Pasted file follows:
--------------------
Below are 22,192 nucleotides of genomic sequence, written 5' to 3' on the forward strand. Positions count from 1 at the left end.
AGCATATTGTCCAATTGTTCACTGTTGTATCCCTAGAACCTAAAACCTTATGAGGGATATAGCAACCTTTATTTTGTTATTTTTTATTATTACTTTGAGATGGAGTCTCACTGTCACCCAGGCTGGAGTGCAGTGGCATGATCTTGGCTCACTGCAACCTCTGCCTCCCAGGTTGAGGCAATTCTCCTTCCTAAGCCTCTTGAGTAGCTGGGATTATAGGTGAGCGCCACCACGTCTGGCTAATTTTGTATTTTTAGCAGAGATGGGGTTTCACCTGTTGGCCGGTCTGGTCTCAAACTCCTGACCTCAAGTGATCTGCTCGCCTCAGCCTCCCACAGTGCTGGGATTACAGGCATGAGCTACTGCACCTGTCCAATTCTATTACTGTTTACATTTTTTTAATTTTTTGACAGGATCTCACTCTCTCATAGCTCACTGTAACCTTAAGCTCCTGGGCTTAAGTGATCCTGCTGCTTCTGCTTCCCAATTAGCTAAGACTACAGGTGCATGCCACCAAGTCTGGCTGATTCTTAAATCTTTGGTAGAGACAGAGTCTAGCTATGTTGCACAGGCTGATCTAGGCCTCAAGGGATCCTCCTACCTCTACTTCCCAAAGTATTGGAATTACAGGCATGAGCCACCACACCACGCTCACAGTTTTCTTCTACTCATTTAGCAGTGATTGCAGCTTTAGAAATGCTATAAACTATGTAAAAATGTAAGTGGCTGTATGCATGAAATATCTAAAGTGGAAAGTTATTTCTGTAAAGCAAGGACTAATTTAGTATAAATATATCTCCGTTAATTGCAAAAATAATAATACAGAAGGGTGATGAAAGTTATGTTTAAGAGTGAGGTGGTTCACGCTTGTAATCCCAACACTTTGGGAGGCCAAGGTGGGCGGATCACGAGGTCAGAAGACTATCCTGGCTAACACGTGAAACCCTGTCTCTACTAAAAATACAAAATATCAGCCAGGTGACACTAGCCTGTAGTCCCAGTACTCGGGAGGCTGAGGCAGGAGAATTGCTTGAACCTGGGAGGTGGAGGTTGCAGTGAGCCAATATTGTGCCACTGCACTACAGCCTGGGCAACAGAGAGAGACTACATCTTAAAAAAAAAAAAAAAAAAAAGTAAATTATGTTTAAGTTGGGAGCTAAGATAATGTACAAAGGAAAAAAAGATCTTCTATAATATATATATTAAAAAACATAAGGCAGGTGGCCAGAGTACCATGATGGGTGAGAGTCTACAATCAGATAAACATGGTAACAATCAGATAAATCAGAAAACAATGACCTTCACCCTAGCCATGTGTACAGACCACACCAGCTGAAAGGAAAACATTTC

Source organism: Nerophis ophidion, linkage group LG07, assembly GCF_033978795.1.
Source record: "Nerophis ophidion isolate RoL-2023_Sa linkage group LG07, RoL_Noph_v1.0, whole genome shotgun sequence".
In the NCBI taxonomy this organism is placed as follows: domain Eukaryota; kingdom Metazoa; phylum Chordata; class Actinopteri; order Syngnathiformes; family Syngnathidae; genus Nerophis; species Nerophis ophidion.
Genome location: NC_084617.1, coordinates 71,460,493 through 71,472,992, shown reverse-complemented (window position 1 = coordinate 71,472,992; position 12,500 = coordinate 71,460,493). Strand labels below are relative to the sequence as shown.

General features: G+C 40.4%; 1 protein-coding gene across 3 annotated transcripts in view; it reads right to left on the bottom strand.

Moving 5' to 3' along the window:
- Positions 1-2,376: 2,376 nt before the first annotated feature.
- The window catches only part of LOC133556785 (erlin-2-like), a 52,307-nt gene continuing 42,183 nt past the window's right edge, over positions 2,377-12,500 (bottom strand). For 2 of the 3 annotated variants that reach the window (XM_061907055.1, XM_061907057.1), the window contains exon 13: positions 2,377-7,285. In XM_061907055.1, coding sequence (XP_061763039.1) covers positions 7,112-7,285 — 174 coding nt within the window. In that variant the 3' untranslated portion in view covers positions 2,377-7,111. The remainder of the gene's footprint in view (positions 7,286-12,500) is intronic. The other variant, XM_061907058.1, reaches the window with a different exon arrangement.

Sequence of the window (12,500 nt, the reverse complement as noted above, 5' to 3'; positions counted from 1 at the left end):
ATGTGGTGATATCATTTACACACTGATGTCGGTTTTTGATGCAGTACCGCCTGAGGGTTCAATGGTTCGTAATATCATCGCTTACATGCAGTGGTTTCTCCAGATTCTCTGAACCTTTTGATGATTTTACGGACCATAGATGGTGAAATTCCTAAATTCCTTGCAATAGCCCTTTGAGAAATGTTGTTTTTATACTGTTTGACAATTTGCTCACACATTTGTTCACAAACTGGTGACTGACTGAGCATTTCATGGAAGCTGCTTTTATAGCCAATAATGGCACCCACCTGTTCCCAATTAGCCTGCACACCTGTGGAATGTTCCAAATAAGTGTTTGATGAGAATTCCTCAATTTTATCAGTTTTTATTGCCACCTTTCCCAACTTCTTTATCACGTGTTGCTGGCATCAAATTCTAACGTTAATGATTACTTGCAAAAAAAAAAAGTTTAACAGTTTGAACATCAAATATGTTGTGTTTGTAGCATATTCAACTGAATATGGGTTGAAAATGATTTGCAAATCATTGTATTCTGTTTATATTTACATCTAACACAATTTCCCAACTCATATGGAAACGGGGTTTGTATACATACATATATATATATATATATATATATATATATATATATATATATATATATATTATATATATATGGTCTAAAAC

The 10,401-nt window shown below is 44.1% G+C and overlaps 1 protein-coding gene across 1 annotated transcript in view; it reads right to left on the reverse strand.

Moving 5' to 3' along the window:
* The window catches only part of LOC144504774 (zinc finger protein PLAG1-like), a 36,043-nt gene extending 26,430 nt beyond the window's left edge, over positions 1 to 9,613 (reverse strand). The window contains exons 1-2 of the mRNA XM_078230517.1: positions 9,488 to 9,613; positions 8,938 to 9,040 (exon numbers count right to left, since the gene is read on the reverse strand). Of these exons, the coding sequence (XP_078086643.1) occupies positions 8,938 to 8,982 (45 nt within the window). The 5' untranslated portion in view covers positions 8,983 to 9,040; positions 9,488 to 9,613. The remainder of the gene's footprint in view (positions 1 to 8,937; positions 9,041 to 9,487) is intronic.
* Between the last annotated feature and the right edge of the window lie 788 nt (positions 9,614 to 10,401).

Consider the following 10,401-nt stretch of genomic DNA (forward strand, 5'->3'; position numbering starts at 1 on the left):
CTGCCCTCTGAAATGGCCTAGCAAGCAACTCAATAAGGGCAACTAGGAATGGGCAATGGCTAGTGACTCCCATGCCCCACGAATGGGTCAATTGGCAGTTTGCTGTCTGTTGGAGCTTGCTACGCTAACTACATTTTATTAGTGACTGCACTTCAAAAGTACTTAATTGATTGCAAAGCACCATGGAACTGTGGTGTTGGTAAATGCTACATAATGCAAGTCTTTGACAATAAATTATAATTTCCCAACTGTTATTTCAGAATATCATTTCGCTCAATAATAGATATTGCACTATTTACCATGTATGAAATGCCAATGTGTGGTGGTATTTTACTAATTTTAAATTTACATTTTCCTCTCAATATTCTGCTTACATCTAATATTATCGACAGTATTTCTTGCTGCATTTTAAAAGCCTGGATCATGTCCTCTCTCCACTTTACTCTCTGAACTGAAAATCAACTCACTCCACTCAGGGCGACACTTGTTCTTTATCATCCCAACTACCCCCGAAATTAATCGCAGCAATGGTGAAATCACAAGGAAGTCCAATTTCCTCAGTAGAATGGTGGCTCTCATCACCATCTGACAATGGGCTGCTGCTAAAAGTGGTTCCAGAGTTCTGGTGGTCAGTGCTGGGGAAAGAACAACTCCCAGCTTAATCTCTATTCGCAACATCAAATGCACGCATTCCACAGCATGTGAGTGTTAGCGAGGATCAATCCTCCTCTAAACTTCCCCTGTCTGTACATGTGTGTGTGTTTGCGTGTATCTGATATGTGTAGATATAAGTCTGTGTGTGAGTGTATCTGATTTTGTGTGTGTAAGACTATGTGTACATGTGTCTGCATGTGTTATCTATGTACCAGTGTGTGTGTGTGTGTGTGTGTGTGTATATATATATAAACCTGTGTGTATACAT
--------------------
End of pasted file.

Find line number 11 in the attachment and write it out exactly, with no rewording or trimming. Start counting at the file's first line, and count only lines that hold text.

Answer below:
Sequence of the window (12,500 nt, the reverse complement as noted above, 5' to 3'; positions counted from 1 at the left end):